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May 24, 2017

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Group wants removal of GM soybean items from schools

TAIPEI, Taiwan -- The Homemakers United Foundation (HUF, 主婦聯盟環境保護基金會) started a petition yesterday to demand all schools remove items made with genetically modified (GM) soybeans from their lunch menus and replace them with options made with food-grade soybean.

The HUF urged parents to write letters to schools requesting the removal of GM soybeans from school lunches to avoid putting students at risk of the potential problems resulting from consuming GM foods.

According to the HUF, over 90 percent of the soybeans imported annually are GM, and many countries do not allow these to be used as an ingredient in foods for human consumption.

"Many soybean business owners regard GM soybeans as fodder because they are used to make food for livestock and other animals," HUF Secretary-General Huang Chia-lin (黃嘉琳) said.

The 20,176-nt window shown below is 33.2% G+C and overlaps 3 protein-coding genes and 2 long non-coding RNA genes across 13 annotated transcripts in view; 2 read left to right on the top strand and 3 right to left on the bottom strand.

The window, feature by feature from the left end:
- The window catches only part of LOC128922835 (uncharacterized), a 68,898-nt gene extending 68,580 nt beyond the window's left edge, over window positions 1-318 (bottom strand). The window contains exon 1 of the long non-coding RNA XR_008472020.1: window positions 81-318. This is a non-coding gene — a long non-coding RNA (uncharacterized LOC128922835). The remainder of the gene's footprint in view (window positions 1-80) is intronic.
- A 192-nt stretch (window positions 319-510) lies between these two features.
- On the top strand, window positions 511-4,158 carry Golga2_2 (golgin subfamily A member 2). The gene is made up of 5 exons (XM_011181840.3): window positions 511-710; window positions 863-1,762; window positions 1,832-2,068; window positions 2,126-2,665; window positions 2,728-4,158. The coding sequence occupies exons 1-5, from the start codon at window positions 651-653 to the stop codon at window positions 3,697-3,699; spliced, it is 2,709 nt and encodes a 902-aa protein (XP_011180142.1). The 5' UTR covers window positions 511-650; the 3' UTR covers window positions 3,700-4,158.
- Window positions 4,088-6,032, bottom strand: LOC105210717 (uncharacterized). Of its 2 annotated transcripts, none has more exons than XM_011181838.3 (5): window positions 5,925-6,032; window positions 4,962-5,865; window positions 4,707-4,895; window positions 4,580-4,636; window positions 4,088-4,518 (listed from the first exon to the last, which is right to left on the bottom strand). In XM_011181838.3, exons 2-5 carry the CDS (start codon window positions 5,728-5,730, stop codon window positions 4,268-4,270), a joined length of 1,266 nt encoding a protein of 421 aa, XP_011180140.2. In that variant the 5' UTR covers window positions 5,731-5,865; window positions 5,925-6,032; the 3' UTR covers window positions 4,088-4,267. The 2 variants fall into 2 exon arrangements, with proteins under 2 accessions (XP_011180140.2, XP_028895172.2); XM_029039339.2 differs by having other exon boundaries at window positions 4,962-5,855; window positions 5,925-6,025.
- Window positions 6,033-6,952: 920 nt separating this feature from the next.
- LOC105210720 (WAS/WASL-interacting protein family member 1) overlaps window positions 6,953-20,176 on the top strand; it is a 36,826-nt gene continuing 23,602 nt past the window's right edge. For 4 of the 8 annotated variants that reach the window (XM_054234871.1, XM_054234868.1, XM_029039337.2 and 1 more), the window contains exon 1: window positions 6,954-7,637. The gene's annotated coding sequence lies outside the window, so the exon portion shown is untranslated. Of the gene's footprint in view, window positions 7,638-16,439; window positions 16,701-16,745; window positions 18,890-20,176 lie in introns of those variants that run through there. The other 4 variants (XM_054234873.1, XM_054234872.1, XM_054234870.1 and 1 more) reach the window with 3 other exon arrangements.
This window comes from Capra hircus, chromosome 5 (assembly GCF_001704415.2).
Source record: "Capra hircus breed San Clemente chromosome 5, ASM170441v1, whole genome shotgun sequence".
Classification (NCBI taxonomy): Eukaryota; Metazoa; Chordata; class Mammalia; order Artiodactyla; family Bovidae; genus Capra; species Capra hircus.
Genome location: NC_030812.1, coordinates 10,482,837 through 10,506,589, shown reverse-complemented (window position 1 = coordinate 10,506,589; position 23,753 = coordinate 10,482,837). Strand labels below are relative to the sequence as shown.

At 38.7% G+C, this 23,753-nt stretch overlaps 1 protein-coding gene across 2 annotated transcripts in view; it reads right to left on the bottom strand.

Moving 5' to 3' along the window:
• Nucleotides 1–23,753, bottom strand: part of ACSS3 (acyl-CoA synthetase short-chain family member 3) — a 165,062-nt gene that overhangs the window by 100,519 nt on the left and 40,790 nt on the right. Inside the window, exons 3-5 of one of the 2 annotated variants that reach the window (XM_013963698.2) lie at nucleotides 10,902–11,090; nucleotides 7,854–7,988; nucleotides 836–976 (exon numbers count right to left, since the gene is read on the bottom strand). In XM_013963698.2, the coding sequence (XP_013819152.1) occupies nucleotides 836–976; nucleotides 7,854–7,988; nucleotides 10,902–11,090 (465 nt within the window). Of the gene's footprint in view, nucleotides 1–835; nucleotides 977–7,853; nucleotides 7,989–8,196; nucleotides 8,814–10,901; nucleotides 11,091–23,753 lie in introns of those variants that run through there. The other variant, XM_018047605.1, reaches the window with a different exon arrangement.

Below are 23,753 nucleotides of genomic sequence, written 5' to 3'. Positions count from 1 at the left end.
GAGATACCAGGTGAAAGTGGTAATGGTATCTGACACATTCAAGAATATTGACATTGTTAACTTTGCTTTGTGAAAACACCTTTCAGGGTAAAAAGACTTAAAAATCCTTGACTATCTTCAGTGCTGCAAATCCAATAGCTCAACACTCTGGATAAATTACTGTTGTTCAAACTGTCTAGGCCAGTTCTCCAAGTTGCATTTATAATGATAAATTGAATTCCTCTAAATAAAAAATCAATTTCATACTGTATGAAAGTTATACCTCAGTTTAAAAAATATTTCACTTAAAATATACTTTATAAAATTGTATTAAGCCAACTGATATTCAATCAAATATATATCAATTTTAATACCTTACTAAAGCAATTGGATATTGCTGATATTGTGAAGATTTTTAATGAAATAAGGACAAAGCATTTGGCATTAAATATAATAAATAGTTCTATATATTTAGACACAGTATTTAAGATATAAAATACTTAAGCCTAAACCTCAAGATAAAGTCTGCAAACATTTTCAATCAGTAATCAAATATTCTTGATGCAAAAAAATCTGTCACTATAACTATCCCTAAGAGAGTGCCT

"Even though experts can't confirm how GM foods will affect human bodies, it is still not a good idea to let students be exposed to the risks that such foods pose," Huang said

Huang said that parents should do more research on the content of the school lunches that their children eat nearly every day to make sure that children are receiving healthy options.

Wang Hui-ying (王慧英) of the Department of Health's Food and Drug Administration said that soybeans imported to Taiwan are not categorized as food-grade or fodder.

"All imported GM soybeans have to meet the sanitation standard for general foods and safety inspection to receive the permit to be put on the market," said Wang.

Lin Ja-liang (林杰樑), head of the Department of Nephrology and the Division of Clinical Toxicology at Linkou Chang Gung Memorial Hospital, said that GM soybeans are controversial because of the possibility they may trigger allergic reactions and affecting some people's immune systems.

"The immune systems of children are still developing," Lin said, "so it is better to lower the amount of GM soybeans that they consume."

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